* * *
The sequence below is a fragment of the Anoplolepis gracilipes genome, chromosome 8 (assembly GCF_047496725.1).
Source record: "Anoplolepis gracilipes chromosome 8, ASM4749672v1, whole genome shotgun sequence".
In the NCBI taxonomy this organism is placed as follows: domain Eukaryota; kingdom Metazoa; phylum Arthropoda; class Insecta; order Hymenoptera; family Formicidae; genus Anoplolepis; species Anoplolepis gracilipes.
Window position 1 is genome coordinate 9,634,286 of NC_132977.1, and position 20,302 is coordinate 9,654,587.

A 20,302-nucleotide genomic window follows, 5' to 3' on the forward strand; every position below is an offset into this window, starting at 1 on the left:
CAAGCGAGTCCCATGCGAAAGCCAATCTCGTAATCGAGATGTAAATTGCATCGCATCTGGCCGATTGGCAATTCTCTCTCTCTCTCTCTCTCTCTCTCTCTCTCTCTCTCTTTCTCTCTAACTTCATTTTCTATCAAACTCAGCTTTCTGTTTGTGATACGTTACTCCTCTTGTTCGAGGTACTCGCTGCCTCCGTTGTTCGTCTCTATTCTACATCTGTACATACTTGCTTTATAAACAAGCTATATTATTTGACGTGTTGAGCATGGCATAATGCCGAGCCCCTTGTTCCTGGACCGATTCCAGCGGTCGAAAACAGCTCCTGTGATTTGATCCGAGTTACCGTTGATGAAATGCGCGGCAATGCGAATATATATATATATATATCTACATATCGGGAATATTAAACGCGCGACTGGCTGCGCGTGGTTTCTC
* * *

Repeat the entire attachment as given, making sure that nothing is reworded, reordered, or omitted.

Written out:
The sequence below is a fragment of the Anoplolepis gracilipes genome, chromosome 8 (assembly GCF_047496725.1).
Source record: "Anoplolepis gracilipes chromosome 8, ASM4749672v1, whole genome shotgun sequence".
In the NCBI taxonomy this organism is placed as follows: domain Eukaryota; kingdom Metazoa; phylum Arthropoda; class Insecta; order Hymenoptera; family Formicidae; genus Anoplolepis; species Anoplolepis gracilipes.
Window position 1 is genome coordinate 9,634,286 of NC_132977.1, and position 20,302 is coordinate 9,654,587.

A 20,302-nucleotide genomic window follows, 5' to 3' on the forward strand; every position below is an offset into this window, starting at 1 on the left:
CAAGCGAGTCCCATGCGAAAGCCAATCTCGTAATCGAGATGTAAATTGCATCGCATCTGGCCGATTGGCAATTCTCTCTCTCTCTCTCTCTCTCTCTCTCTCTCTCTCTCTTTCTCTCTAACTTCATTTTCTATCAAACTCAGCTTTCTGTTTGTGATACGTTACTCCTCTTGTTCGAGGTACTCGCTGCCTCCGTTGTTCGTCTCTATTCTACATCTGTACATACTTGCTTTATAAACAAGCTATATTATTTGACGTGTTGAGCATGGCATAATGCCGAGCCCCTTGTTCCTGGACCGATTCCAGCGGTCGAAAACAGCTCCTGTGATTTGATCCGAGTTACCGTTGATGAAATGCGCGGCAATGCGAATATATATATATATATATCTACATATCGGGAATATTAAACGCGCGACTGGCTGCGCGTGGTTTCTC